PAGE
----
When I first started "Kayo Kyoku Plus" in 2012, it was all about the singers and the bands as they steadily got included in the Labels that you always see at the right of your screen. However, as the years passed toward the end of the decade, I also realized how important the lyricists and the composers were, and then relatively recently, I got that same impression about the arrangers. And so, they were also gradually included in the Labels.
Up to today, I'd not considered producers but earlier this morning on the NHK 9 o'clock evening broadcast and then later on Mixi, I found out about the passing of one of the prolific producers for kayo. Masatoshi Sakai at the age of 85 a few days ago on the 16th. Born and raised in my ancestors' home of Wakayama Prefecture, after graduating from university, he had initially started working for the film company Shochiku in the early 1960s before jumping ship to the music industry, beginning with Nippon Columbia. For the next 60 years, he would gain a reputation for his uncanny way of discovering new talent and then refining them and their music. From what I've read and heard so far, it looks like he focused a lot on the aidoru of the 1970s and perhaps some of those singers exploring the exotic kayo which enjoyed their fifteen minutes of fame in the later part of the decade.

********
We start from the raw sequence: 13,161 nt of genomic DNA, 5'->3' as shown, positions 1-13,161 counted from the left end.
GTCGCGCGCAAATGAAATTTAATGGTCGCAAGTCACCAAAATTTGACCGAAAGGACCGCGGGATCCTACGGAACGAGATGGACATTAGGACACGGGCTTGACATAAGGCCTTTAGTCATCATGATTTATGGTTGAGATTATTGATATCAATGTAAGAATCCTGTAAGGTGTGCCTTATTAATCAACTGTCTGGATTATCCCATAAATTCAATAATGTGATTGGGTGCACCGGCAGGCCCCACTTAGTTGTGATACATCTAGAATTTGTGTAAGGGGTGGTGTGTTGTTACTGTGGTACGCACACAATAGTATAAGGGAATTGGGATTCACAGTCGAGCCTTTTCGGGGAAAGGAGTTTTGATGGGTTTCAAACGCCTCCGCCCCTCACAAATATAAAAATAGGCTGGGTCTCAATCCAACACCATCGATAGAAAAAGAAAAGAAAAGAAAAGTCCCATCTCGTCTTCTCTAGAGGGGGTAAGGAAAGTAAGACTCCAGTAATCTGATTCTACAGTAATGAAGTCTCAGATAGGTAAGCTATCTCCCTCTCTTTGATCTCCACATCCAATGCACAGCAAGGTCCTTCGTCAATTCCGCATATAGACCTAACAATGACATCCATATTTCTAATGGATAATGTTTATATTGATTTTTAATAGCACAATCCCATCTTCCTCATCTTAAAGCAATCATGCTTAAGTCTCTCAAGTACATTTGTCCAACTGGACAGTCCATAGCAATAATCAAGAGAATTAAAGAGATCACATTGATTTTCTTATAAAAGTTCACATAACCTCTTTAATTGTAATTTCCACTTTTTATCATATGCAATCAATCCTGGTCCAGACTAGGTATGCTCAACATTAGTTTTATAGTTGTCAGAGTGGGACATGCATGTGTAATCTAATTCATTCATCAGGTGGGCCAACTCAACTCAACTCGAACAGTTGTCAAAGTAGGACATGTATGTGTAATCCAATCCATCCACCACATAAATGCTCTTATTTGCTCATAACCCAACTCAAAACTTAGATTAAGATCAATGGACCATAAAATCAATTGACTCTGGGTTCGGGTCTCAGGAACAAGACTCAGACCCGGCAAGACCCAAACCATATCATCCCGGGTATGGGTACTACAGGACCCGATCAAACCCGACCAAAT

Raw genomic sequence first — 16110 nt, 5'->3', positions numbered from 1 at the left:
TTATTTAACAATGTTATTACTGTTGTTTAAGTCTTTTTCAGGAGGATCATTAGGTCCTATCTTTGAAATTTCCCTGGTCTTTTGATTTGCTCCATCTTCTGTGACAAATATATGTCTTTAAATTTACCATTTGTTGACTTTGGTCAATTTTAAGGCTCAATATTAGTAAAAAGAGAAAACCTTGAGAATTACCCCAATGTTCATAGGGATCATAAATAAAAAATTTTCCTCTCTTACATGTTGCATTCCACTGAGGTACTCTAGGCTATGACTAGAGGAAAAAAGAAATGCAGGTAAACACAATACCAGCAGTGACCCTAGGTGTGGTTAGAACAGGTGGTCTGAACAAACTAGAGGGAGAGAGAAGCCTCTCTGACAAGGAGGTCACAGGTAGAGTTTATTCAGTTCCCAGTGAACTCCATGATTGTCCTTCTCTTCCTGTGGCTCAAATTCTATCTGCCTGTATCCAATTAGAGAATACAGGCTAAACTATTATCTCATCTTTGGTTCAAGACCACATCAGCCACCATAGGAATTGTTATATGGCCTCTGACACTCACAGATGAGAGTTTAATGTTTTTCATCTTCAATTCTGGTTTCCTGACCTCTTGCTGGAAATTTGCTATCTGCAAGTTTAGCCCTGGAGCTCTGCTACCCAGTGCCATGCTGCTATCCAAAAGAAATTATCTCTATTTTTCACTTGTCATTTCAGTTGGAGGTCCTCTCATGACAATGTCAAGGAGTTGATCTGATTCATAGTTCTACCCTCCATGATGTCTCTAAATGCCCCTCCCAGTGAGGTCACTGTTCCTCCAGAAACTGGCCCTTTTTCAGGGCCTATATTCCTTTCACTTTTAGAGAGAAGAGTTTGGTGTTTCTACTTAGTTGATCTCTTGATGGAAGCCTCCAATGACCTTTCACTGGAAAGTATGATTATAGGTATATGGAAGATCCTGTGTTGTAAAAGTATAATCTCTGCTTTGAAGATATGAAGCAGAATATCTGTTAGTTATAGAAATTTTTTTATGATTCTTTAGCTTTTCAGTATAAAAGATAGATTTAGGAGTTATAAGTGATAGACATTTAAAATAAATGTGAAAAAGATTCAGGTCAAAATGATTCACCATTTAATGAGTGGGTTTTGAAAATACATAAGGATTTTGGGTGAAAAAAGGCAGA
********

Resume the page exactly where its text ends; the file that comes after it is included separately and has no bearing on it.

Allow me to show a very tiny sliver of some of his contributions.
Saori Minami -- Juu-nana Sai （17才）1971
Momoe Yamaguchi -- Ii Hi Tabidachi (いい日旅立ち) 1978
Saki Kubota -- Ihojin （異邦人）1979
I'd added a January 2021 PS to the original May 2012 article regarding "Ihojin" in which through one of the NHK variety programs, it was discovered that this exotic kayo bringing up adventurous images of traveling on the Silk Road had originally revolved the more mundane situation of riding on the Chuo Line in Tokyo. Well, if I'm not mistaken, I think that it was Sakai himself who came up with the idea to change the setting.
Judy Ongg -- Miserarete （魅せられて）1979
Hiromi Go -- Oyome Samba （お嫁サンバ）1981
According to the J-Wiki article for Sakai, Go initially liked the sound of "Oyome Samba" but felt that he wouldn't be able to do it justice. However, the producer took him aside and told him "You're the only one who can sing this as brightly. This song will undoubtedly be continued to be sung at wedding receptions by later generations." Go was convinced.
In addition to the accolades that he received through his songs, Sakai also earned the honour of Person of Cultural Merit both from Wakayama Prefecture and Japan in 2019 and 2020 respectively.